No members of the Brooks family attended court on January 9, saying they will wait for the trial to start. The family has organized a number of events and started a campaign calling for Justice for Hudson since their loved one was shot and killed outside an RCMP detachment in South Surrey in 2015. They had a very long wait with little information about the killing of Hudson Brooks. Cucheran was only charged at the end of 2017, nearly two and a half years after Brooks died.

The RCMP has placed Cucheran on administrative duties. The force had initially suggested publicly that Brooks had a weapon as an officer was shot during the killing. It turns out that only police service weapons were present at the scene and that would was inflicted by the RCMP themselves.


Data Show Third Consecutive Yearly Increase in Police-Involved Deaths in BC

A database of deaths involving BC law enforcement shows an increase in police-involved deaths of civilians in the province in 2016, the third year in a row such an increase has been recorded. The database is maintained by The Georgia Straight newsmagazine, and journalist Travis Lupick, and uses information from the BC Coroners Service and the Independent Investigations Office of BC (IIO), the agency that examines cases of police harm to civilians in the province. The records account for people dying during interactions with police and in law enforcement agency custody. Numbers for 2017 are still being compiled and assessed.

Over the period of 2009 to 2013, reported police involved deaths were at 13 or 14 each year. In 2014, the number of recorded deaths rose to 16. There were 17 recorded in 2015 and 18 in 2016. The eighteen recorded deaths in 2016 represents the highest number recorded for a single year in the database, which traces back to 2003. In 2007 there were 17 deaths reported, the second highest number.

The database records show that the increase has been driven by the RCMP, which polices 150 municipalities across the province as well as serving as a provincial and a federal force. While many of those are jurisdictions are small towns, and several notable killings by police have occurred in small towns and in the north, the RCMP is also responsible for larger cities, including Metro Vancouver centers of Burnaby, Richmond, and Surrey. In 2012, four people died during interactions with RCMP officers, while the number rose to seven in 2013, six in 2014, 12 in 2015, then 12 again in 2016.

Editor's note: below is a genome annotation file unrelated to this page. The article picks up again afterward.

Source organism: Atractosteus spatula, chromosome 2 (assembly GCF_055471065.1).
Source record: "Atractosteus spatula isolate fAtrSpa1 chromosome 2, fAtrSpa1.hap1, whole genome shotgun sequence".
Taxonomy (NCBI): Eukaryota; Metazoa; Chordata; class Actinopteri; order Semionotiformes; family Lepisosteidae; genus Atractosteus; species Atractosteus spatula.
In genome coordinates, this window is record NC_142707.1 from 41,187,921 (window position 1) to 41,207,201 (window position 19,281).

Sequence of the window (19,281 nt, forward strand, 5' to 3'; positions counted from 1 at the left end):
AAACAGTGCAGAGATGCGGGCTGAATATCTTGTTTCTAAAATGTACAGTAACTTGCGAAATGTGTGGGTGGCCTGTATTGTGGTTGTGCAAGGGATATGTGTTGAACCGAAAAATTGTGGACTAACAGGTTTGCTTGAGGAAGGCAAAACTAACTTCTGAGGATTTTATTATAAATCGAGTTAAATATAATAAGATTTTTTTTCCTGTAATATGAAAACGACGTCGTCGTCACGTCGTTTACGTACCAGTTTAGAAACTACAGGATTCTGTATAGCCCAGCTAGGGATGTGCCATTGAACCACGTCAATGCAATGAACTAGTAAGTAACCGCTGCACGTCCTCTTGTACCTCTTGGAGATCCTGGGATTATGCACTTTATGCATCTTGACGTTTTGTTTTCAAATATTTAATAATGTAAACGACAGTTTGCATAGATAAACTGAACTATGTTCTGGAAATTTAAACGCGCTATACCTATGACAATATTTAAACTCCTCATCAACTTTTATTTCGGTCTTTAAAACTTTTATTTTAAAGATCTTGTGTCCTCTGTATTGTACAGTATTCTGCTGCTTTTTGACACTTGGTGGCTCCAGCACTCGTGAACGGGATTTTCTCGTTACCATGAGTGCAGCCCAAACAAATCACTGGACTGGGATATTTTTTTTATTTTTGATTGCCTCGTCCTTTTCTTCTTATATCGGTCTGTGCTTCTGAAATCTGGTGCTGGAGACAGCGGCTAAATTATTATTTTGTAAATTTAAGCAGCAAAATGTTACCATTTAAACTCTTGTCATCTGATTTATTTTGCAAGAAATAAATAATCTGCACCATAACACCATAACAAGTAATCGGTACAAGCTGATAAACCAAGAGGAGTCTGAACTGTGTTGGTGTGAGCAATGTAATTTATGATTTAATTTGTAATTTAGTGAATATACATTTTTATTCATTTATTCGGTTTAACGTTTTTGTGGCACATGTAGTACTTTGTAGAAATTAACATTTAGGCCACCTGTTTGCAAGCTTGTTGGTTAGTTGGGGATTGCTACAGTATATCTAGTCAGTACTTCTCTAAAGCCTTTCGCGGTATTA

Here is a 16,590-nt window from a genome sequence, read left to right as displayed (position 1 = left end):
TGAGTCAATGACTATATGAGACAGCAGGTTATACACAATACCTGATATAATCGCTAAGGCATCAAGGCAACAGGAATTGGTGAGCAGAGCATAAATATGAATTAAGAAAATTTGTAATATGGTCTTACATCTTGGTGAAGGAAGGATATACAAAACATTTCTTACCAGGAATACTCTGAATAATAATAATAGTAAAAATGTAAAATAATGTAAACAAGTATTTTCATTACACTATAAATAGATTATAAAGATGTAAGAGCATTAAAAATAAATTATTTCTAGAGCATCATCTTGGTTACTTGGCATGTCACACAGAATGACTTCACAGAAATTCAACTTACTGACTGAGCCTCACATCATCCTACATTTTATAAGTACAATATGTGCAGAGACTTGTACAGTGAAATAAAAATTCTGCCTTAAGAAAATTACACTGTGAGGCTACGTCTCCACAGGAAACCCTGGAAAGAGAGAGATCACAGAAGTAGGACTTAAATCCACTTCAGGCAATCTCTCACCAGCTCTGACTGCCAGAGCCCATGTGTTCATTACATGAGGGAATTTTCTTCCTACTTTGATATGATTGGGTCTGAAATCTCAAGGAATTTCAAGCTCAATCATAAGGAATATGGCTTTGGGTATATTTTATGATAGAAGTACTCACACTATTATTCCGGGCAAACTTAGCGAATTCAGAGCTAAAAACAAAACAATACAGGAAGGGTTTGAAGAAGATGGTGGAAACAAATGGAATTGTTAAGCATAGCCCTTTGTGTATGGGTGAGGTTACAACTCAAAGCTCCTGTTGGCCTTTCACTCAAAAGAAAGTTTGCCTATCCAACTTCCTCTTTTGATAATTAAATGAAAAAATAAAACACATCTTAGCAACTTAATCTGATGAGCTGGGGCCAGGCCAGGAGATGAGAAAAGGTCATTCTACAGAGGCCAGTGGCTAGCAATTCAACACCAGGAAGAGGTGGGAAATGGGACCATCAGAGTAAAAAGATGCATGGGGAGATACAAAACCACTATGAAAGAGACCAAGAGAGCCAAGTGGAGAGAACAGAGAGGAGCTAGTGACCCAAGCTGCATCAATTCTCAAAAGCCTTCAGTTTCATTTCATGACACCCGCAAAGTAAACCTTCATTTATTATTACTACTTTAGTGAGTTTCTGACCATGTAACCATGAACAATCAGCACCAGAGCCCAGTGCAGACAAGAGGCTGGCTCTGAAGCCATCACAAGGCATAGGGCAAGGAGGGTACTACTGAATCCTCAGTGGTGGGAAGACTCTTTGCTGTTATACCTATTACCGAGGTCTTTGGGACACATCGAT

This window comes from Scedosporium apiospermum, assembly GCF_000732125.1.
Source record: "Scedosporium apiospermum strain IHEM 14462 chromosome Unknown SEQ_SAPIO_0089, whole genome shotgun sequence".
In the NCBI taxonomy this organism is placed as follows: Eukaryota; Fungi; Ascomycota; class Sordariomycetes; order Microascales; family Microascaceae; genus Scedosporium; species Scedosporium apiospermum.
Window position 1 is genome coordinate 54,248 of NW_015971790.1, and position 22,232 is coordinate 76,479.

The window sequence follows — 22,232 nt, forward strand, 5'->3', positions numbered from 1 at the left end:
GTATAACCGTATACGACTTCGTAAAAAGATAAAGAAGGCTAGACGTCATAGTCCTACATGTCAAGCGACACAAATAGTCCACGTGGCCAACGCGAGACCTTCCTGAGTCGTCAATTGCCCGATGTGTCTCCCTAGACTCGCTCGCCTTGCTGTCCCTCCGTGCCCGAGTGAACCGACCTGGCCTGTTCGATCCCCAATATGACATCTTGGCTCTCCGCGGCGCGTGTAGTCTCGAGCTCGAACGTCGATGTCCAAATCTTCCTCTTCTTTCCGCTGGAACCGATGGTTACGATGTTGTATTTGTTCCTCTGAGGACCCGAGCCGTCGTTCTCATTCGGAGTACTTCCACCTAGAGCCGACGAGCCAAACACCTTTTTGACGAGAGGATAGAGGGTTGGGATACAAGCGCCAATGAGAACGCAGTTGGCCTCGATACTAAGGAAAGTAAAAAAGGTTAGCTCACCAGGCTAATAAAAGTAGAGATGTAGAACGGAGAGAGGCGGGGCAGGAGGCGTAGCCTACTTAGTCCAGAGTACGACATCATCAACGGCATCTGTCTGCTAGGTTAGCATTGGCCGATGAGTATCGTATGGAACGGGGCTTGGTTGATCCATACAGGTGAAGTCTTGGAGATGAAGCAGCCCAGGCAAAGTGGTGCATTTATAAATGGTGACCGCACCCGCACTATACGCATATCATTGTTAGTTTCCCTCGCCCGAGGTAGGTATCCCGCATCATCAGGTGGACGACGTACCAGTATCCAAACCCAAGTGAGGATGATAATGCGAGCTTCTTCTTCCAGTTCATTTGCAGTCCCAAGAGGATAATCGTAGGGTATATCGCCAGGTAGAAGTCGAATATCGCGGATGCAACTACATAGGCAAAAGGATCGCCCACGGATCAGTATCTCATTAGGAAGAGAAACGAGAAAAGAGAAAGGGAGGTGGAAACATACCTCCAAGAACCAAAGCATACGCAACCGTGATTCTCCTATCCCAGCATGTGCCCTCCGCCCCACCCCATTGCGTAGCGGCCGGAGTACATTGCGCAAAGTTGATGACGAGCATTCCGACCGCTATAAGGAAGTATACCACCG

In terms of shootings, since 2006, there have been an average of 3.8 recorded fatal shootings by police each year. Total numbers for the database include deaths in BC prisons (omitting natural causes). Deaths in prisons continue to constitute a relative minority in the reported cases. The database suggests that many of the cases of reported police-involved deaths involve issues of mental health and/or substance use. Issues like race, and racism, and impacts of colonialism are not systematically documented.

There are no official recording and communicating procedures for documenting police-involved killings in British Columbia, nor are there in other Canadian provinces. This leads the public to believe police killings of civilians in Canada occur less frequently than they actually do. We have heard people express on numerous occasions the belief that police killings of civilians in Canada in single digit numbers each year—for the country as a whole. The reported numbers obviously do not include any killings of civilians by police that police do not report.

 

The database can be accessed at: https://docs.google.com/spreadsheets/d/1aLNSF4Hkk9XdVKeuVU6ZrRO6GtSxT4t8TiMiQ6ptLrY/edit#gid=0